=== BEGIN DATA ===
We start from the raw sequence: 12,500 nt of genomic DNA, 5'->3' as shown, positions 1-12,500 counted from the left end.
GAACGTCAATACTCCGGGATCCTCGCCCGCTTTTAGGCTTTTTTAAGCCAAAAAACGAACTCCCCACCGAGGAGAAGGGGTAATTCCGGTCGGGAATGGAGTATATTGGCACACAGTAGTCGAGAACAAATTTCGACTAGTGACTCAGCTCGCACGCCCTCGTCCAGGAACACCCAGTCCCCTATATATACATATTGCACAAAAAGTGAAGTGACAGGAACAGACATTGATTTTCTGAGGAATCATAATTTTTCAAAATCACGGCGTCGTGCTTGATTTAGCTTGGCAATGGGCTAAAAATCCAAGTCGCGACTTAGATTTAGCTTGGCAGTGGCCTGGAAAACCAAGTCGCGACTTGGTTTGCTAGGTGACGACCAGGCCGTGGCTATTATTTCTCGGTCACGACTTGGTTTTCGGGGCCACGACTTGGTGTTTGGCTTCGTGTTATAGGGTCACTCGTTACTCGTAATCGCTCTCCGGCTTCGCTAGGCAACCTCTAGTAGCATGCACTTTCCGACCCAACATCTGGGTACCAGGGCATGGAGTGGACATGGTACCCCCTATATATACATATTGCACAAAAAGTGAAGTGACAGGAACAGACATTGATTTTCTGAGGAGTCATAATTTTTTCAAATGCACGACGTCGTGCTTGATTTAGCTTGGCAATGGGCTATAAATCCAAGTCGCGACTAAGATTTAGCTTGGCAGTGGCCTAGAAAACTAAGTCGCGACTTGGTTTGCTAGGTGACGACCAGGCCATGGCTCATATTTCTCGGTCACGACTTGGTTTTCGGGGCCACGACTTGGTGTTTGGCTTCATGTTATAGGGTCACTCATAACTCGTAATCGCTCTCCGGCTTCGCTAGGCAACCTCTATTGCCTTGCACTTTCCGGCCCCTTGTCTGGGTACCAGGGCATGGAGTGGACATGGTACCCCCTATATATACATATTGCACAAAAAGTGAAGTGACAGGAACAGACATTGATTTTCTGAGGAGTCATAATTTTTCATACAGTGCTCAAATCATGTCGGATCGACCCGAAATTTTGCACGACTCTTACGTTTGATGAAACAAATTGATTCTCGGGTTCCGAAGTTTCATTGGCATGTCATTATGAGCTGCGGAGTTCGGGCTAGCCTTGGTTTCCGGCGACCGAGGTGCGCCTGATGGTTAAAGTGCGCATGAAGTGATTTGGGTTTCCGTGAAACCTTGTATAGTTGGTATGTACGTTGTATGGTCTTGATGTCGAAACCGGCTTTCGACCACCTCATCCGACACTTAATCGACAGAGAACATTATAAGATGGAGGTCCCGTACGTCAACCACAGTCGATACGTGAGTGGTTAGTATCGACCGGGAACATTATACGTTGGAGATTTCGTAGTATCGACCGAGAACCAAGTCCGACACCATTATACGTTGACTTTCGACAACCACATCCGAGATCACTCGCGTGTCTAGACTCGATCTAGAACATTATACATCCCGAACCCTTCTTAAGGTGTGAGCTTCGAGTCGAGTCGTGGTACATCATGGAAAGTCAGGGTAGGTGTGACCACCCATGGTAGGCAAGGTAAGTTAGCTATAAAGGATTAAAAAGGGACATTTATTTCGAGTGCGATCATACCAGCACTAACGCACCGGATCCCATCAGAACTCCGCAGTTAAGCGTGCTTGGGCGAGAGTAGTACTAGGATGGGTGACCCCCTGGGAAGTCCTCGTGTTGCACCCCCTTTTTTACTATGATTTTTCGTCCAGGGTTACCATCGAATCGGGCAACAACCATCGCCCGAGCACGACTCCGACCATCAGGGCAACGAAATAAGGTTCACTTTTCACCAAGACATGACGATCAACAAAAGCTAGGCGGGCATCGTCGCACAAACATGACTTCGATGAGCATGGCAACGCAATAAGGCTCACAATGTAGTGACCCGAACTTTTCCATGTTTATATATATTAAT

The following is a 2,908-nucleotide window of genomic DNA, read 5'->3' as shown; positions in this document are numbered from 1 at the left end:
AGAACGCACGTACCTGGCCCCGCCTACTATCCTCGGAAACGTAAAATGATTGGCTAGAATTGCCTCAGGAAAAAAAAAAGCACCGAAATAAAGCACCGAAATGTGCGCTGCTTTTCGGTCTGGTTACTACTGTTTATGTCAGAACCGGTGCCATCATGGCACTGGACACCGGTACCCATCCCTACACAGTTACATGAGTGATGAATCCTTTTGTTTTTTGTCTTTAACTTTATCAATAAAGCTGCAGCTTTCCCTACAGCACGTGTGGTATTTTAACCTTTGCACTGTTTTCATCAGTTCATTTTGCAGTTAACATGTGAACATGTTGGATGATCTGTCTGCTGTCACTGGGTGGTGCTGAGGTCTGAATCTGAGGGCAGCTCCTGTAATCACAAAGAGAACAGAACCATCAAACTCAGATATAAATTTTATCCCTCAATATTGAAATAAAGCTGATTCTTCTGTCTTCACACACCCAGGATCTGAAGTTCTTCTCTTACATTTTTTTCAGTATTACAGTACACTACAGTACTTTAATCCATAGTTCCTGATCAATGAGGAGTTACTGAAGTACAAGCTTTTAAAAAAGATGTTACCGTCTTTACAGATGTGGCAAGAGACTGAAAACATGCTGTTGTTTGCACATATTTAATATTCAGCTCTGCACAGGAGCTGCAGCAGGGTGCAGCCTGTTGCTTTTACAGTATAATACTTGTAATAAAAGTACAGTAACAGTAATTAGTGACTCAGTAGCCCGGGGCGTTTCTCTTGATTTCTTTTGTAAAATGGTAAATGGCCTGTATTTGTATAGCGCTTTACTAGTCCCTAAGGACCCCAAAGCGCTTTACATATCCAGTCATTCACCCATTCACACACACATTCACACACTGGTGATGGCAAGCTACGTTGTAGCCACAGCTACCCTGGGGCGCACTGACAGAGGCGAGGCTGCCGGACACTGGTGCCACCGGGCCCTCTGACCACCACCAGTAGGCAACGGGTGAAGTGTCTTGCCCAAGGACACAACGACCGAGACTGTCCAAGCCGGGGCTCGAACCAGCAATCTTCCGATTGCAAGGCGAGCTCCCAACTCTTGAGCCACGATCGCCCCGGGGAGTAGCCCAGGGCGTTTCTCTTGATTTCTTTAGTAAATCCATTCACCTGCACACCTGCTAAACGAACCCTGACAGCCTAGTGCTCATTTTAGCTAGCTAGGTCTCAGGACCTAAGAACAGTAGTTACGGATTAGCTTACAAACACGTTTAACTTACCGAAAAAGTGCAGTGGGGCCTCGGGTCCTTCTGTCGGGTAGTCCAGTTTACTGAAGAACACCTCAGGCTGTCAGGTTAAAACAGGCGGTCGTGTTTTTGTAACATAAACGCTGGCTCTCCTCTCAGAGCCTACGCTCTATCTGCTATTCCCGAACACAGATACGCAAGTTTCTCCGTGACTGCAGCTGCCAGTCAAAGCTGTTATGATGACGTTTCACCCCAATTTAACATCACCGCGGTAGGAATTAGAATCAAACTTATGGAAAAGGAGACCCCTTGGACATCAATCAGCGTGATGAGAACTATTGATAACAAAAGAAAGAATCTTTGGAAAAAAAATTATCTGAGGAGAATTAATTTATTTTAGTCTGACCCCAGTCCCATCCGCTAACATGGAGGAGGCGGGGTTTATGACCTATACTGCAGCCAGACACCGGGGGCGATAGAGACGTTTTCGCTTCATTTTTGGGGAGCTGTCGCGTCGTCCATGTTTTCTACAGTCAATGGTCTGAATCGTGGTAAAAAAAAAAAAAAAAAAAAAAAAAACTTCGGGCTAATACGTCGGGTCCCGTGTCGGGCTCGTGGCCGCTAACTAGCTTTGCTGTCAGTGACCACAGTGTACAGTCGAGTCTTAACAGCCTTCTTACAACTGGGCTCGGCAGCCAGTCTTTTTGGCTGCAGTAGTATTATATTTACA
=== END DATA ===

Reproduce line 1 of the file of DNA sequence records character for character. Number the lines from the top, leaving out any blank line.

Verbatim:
We start from the raw sequence: 12,500 nt of genomic DNA, 5'->3' as shown, positions 1-12,500 counted from the left end.